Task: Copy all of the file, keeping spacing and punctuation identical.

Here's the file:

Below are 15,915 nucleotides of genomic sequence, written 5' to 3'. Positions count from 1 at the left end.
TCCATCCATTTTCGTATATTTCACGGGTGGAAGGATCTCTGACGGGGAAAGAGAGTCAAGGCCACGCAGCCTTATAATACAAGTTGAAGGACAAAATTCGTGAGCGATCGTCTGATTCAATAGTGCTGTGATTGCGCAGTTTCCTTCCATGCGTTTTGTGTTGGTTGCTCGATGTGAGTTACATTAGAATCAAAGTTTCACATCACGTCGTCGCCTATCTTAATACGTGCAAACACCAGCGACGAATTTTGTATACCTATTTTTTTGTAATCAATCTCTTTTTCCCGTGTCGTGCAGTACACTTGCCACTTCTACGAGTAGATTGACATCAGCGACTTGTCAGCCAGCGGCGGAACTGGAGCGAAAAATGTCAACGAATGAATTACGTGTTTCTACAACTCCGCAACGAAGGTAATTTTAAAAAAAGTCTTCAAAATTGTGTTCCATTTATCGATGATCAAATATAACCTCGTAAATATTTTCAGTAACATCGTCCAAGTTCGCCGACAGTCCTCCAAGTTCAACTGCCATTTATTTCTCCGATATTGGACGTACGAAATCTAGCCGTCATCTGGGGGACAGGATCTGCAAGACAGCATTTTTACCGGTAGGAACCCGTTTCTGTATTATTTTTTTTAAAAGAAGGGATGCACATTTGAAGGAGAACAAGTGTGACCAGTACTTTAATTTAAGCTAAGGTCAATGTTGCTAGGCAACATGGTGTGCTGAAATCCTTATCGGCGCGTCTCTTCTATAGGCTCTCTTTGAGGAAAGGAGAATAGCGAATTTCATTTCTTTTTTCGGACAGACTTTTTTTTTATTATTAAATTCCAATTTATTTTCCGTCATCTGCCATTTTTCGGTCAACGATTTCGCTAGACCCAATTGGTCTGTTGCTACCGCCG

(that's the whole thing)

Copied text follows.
Below are 15,915 nucleotides of genomic sequence, written 5' to 3'. Positions count from 1 at the left end.
TCCATCCATTTTCGTATATTTCACGGGTGGAAGGATCTCTGACGGGGAAAGAGAGTCAAGGCCACGCAGCCTTATAATACAAGTTGAAGGACAAAATTCGTGAGCGATCGTCTGATTCAATAGTGCTGTGATTGCGCAGTTTCCTTCCATGCGTTTTGTGTTGGTTGCTCGATGTGAGTTACATTAGAATCAAAGTTTCACATCACGTCGTCGCCTATCTTAATACGTGCAAACACCAGCGACGAATTTTGTATACCTATTTTTTTGTAATCAATCTCTTTTTCCCGTGTCGTGCAGTACACTTGCCACTTCTACGAGTAGATTGACATCAGCGACTTGTCAGCCAGCGGCGGAACTGGAGCGAAAAATGTCAACGAATGAATTACGTGTTTCTACAACTCCGCAACGAAGGTAATTTTAAAAAAAGTCTTCAAAATTGTGTTCCATTTATCGATGATCAAATATAACCTCGTAAATATTTTCAGTAACATCGTCCAAGTTCGCCGACAGTCCTCCAAGTTCAACTGCCATTTATTTCTCCGATATTGGACGTACGAAATCTAGCCGTCATCTGGGGGACAGGATCTGCAAGACAGCATTTTTACCGGTAGGAACCCGTTTCTGTATTATTTTTTTTAAAAGAAGGGATGCACATTTGAAGGAGAACAAGTGTGACCAGTACTTTAATTTAAGCTAAGGTCAATGTTGCTAGGCAACATGGTGTGCTGAAATCCTTATCGGCGCGTCTCTTCTATAGGCTCTCTTTGAGGAAAGGAGAATAGCGAATTTCATTTCTTTTTTCGGACAGACTTTTTTTTTATTATTAAATTCCAATTTATTTTCCGTCATCTGCCATTTTTCGGTCAACGATTTCGCTAGACCCAATTGGTCTGTTGCTACCGCCG